© 2017 by Pure Cambridge Text was Proudly created with Wix.com

No More Baali

September 9, 2019

       And it shall be at that day, saith the LORD, that thou shalt call me Ishi; and shalt call me no more Baali.  For I will take away the names of Baalim out of her mouth, and they shall no more be remembered by their name, Hosea 2:16,17.  

 

      For the purposes of this blog post I am going to distinguish between two terms.  The first term is translation.  We are pretty familiar with this term and in using it I am simply referring to the process of speaking or writing in one language that which was said in another language.  

      The next term is "transliteration".  When a word is transliterated it is not translated, it is brought into the translated document as it appeared in the original, but using the alphabet of the new language.  

       An example of that can be found in 1st Corinthians 16:22; If any man love not the Lord Jesus Christ, let him be Anathema Maranatha.  You'll notice that Anathema Maranatha is not English.  In Greek that would look like; αναθεμα μαραν αθα.   The King James Translators didn't translate it.  They transliterated it.  They took the exact Greek words and made them readable in our alphabet.  New bibles attempt to translate it, but the King James translators recognized it as a proper noun and transliterated it.  It is not good to be Anathema Maranatha.  You have no name, you are seen in heaven as Anathema Maranatha. It means, cursed at his coming.  You will notice that "Anathema" (a curse) has entered our language in its own right.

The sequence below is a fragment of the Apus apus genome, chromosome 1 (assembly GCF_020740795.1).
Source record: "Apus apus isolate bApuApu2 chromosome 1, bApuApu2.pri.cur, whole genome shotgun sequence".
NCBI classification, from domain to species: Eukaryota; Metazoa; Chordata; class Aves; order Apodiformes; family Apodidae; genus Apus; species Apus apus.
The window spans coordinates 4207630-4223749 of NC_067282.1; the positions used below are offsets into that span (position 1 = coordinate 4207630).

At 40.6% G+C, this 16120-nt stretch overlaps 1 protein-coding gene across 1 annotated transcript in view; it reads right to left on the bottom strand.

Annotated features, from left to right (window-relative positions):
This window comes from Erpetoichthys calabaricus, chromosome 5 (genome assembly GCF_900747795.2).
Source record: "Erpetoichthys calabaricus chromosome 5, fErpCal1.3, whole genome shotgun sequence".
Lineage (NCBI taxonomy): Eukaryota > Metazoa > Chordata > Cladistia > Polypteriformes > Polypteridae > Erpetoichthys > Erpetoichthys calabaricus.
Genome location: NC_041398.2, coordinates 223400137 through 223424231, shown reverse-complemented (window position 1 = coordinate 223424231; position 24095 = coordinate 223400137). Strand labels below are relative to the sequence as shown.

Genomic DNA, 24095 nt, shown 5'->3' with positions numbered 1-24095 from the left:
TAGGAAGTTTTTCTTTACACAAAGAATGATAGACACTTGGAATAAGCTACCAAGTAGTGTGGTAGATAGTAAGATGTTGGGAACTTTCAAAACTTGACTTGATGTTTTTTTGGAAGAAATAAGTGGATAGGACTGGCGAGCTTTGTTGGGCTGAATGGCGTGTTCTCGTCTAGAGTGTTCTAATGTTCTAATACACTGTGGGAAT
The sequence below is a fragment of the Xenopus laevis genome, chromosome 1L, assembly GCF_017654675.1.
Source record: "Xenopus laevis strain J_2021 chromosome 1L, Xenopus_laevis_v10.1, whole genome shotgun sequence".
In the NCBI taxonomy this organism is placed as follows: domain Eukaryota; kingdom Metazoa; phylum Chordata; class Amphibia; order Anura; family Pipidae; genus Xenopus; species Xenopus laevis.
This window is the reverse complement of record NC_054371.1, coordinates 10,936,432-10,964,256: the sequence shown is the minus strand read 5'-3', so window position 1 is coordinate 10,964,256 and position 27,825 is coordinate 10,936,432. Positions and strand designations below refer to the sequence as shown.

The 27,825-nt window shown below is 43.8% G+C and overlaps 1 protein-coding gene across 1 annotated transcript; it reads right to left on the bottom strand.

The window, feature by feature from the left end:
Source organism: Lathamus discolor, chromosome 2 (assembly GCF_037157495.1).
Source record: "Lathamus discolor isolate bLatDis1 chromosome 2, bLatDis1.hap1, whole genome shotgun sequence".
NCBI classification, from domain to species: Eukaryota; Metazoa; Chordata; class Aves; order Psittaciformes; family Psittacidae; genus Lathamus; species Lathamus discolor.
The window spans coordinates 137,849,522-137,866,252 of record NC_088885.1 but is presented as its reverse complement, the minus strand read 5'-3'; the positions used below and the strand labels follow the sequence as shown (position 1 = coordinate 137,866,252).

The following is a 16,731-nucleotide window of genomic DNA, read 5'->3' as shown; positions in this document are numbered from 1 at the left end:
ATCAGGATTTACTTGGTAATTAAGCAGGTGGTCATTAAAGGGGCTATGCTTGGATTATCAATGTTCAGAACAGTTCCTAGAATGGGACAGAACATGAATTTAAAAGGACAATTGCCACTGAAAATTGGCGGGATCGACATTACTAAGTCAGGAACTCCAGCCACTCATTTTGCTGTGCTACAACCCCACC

With all of that in mind, I have had questions about the word "Baali" as found in Hosea 2:16.    I have introduced Mr. Avi Gold in the pages of this blog before.  He is an Israeli Jew who is both devoted to the Tanakh (Old Testament) and a true friend to King James Bible believers.  He is a true scholar of many languages both dead and living, and he has much respect for the King James Bible.  In that Avi has read the Hebrew Bible all of his life, and that is equally conversant in Biblical Hebrew as he is in English, I asked him about Baali.